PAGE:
Many employers have taken a pro-active approach to helping employees deal with drug and alcohol problems. A recent case out of New Jersey clarifies just how far companies can go in setting protocols for ensuring that workers stay on the straight and narrow.
The case, which came before the Appellate Division of the Superior Court of New Jersey, involved a long-term employee of ExxonMobil who voluntarily informed her superiors that she was an alcoholic and would be taking leave to enter rehab.
After she returned, Exxon required her to sign an agreement that required her to totally abstain from alcohol and submit to random breathalyzer tests as a condition of her continued employment.
The company acknowledged that through much of her career, the woman was consistently ranked as a top performer. One of her supervisors described her in the earlier years as “the go-getter. She was the go-to person to get things done.”
Over a period of several months, Exxon administered nine random breathalyzer tests to the employee; she passed all of them.
Two days after she passed the last of the tests, the woman was required to go through more testing — and the results showed she had blood alcohol levels of between 0.04% and 0.05%.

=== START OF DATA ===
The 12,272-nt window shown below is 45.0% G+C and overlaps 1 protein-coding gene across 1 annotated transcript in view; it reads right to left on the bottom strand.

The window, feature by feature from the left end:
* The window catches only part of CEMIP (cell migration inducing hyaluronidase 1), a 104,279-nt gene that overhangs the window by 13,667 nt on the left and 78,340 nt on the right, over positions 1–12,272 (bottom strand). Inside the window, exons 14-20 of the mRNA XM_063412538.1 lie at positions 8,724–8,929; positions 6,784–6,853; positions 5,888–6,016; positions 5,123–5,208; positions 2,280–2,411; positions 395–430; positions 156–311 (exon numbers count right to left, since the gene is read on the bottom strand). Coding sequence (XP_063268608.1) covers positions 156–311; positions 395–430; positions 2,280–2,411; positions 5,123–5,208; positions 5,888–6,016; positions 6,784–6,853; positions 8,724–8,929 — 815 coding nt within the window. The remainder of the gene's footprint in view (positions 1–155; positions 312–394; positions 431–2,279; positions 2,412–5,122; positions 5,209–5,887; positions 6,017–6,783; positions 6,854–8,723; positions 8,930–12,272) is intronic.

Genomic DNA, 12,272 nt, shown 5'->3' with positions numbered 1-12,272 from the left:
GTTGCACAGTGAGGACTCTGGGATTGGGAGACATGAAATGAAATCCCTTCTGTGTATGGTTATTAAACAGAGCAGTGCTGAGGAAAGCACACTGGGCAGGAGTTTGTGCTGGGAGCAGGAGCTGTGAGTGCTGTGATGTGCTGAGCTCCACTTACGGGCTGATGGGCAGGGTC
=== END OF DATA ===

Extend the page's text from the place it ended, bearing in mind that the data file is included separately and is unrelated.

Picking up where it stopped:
‘No business justification’
Four days later, she was fired for failing to pass the last test.
She sued, claiming disability discrimination. The court ruled that the testing requirement was discriminatory on its face — only self-identified alcoholics were subject to the random tests.
In addition, the court pointed out that there was no indication that the woman was suffering from the effects of alcohol use, and that her work performance had never come into question after she returned from rehab.
Bottom line: The company had no justification for requiring the test — there was no safety consideration or business necessity. The judge refused the employer’s bid to dismiss the case.
Which means, as we all know, the company’s looking at two undesirable possible outcomes: an expensive trial or an expensive settlement.
The ruling comes out of state court, so the decision applies only in New Jersey. But it’s an outcome that could easily have come down from a federal court — especially given the courts’ new broader definition of disability.
The case is A.D.P. v. ExxonMobil.